The Interception of Spread Spectrum Waveforms with the Amplitude Distribution Function
Geraniotis, Evaggelos A.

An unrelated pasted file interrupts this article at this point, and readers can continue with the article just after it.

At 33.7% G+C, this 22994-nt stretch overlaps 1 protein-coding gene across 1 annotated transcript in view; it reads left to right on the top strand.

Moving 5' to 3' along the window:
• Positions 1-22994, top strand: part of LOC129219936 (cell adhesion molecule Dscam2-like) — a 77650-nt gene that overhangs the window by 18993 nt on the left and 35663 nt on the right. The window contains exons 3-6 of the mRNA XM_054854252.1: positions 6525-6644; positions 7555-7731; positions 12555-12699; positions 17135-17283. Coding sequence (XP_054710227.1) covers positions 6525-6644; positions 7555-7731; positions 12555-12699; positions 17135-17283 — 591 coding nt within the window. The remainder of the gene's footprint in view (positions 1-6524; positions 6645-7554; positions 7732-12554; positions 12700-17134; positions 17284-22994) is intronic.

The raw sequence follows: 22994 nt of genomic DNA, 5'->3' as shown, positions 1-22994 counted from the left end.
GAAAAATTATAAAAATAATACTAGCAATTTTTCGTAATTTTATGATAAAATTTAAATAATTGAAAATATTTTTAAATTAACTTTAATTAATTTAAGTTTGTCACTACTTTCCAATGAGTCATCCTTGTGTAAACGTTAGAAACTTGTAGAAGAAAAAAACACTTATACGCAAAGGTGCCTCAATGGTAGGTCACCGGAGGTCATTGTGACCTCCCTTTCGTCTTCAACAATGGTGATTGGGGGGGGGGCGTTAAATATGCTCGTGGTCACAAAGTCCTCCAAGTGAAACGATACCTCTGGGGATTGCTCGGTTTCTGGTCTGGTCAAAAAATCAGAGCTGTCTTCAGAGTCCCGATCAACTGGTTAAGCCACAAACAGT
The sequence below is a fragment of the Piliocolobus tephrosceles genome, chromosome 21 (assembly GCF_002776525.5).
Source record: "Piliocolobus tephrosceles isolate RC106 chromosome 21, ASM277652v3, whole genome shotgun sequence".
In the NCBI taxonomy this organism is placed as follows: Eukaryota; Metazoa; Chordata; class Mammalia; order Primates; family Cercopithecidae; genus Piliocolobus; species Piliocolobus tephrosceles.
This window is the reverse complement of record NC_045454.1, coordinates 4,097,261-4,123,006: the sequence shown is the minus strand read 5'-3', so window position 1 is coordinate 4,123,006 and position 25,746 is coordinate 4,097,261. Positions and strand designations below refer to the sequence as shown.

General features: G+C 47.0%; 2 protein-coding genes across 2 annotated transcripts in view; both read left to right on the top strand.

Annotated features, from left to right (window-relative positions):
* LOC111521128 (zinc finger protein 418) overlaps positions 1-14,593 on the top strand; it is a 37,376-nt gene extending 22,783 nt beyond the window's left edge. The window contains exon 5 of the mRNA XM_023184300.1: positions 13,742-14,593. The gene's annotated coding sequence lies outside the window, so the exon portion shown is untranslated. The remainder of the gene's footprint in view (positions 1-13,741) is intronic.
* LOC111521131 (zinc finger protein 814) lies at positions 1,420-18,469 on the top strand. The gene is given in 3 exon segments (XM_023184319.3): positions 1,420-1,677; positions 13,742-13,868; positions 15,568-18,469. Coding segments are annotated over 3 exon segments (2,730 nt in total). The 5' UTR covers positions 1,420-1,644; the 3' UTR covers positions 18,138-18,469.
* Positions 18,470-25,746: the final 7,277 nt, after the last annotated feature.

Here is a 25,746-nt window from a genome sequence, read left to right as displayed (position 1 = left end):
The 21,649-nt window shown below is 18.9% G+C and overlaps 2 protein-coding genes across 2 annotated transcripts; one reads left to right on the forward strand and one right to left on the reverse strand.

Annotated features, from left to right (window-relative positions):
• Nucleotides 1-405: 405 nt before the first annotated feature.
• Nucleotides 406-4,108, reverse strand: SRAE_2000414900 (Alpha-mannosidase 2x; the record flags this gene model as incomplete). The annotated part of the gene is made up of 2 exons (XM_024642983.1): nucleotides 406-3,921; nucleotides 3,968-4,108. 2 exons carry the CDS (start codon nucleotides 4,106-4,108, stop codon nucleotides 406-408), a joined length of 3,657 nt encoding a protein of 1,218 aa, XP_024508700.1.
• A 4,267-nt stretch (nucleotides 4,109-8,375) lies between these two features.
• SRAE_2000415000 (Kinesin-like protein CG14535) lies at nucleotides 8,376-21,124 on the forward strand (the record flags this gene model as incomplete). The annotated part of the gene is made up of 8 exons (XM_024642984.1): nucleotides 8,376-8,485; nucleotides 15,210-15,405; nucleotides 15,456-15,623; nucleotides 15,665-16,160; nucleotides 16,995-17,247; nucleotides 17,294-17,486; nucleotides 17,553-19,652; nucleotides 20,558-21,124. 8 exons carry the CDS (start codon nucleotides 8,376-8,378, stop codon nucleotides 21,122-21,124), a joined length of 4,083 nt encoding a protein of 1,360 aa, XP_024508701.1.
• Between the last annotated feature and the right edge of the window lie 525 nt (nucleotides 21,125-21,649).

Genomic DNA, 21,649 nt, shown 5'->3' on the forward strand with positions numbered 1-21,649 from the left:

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Within the research effort related to unfriendly detection and interception of secure communications, an innovative concept called the Amplitude Distribution Function (ADF) is used to construct a detector that is an enhancement to the radiometer. The ADF is introduced and shown to be roughly the average probability distribution of a random process. The significance of ADF in the is that, under most spreading modulations, e.g. phase and frequency, the ADF is invariant. This suggests that a detector built around the ADF idea would be robust and of general purpose.<P>To develop the ADF methodology, a mathematical foundation is laid consisting of a sequence of definitions, lemmas, and theorems, an outline of which is included in the paper. The most significant result is that the ADF of signal plus noise is the convolution of the ADF of signal and the ADF of noise taken separately. These ideas are applicable through the definition of the Amplitude Moment Statistic (AMS), a statistical transform that converges to the moment generating function of the ADF. Hence, the AMS is the vehicle for indirectly estimating the ADF from observations. For the particular problem of detecting a modulated sinusoid in stationary Gaussian noise, a detector is developed around the AMS. The detector's performance is analyzed, compared with that of a radiometer, and shown superior for small (10) time-bandwidth products.<P>T